With no insurance, I had to pay myself. But it was only 700 baht ($20 US) or in more practical terms, a smidgen more than twice my hourly wage. In the States a cleaning was more like $70 or 3.5 times my hourly wage. So while it was cheap for me, it's hard for me to say if it's considered affordable by the average Thai person. Probably not.... but probably not prohibitively expensive either as I'm pretty sure I got charged the farang price.

Final verdict: When I told my dentist in Oregon that I'd be living in Thailand, and when I've talked to westerners about dentists here in Thailand I've gotten a reaction to the effect of "Oh you don't want to go to a Thai dentist if you can help it!" But nothing about my experience would lead me to agree with that sentiment.** The place was modern and clean, the dentist spoke English well enough to indicate he'd had some serious schooling. All the equipment looked pretty standard, and my teeth do feel and look cleaner. They're still sore despite the dentist's assurances that I had no cavities. But I'm not going to worry about it much. And now that I've done it, I kinda wish I'd done it sooner.

I don't know if I would go as far as recommending that a tourist go get his/her teeth cleaned while traveling here... but it was one of those experiences that was just different enough to make me realize that the way we do things in the States is not the only (nor necessarily the best) way to do them. If more people had the benefit of that perspective, I think it would help the debates about how to fix what's wrong with health care in the states.

TAG: Code Watermelon

*No joke - when my family lived in CA, her dad was my dentist. I saw her as an Ooompa Loompa in my High School's production of Willy Wonka when she was like 6.

**On the other hand, I have heard second hand stories of a dentist chipping a tooth he wasn't working on, and then trying to charge the patient for fixing it. I'm guessing 'malpractice' doesn't really translate.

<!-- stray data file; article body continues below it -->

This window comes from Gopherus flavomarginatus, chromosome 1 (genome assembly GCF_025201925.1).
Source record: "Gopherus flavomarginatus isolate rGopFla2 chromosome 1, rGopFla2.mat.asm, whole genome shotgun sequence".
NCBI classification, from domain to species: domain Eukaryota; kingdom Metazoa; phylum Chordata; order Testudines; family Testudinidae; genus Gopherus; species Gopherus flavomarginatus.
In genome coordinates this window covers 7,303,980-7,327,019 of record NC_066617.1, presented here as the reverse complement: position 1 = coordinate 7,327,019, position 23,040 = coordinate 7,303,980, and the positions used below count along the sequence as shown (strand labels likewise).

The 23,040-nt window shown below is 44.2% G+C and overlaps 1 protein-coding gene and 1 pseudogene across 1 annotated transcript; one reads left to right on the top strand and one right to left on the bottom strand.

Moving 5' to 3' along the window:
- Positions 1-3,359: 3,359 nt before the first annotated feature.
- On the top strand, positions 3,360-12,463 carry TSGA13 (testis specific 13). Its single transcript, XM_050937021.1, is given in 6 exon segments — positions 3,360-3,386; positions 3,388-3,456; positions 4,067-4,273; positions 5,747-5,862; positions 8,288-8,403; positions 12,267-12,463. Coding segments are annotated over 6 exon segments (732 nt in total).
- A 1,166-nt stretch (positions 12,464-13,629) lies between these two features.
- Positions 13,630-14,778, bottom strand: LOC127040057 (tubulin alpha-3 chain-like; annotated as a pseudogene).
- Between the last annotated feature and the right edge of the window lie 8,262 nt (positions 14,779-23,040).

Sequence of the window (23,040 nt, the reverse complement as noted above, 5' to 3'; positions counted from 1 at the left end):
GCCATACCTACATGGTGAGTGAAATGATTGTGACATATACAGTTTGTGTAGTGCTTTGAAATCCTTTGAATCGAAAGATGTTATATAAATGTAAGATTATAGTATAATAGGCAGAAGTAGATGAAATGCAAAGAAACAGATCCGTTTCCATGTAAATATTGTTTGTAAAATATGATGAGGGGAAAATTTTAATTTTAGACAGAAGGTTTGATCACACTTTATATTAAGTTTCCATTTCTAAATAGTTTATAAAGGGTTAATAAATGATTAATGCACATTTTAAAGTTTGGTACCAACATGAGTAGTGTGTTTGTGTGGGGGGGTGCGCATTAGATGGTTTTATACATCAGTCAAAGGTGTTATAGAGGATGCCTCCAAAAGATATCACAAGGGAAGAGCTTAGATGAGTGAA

Yankee in England said...

Okay you have way more balls than I do. I have to admit that I am seriously afraid of going to the dentist in England. If you saw teeth in England you would understand (think Austin Powers). I just do it when I go home, so I don't get mine regularly cleaned.

Jeannette said...

I've been having some tooth pain and went to the dentist in Japan last week. Cost me 22$ w/ national insurance, including antibiotics, a mouth rinse, and pain pills. Without insurance it's not much more expensive. Like $60. In the US a cleaning can run from $150-200 where I used to live.

Go health care reform!

Kaye said...

Great idea with the towel over the eyes! I once had a dentist sneeze on me and keep working. Ick.

Jonathan said...

Hmm. Okay. If 20$ is twice your hourly wage, you are in the wrong country! Here in Hanoi, I get paid 20$ an hour to teach my two English classes! And my teacher-friends get maybe 25$ at a "real" school.

And about Vietnam dentists... Here they have dentists set up on the street. Right next to the lady who sells pho... I imagine you pay about 1$ to get that stubborn tooth pulled out on the spot, no appointment necessary. There's a reason why all my dentists in Montreal were Vietnamese...

Rebel said...

Yankee - I thought the bad teeth was due to lack of dental coverage more than the quality of dentists there.

Jeanette - everyone I know who's used health care in a country that has national coverage has been happy with it. Of course these are generally foreigners who may or may not be paying the taxes to support it.


Jonathan - LOL, that is one solution to the health care problem.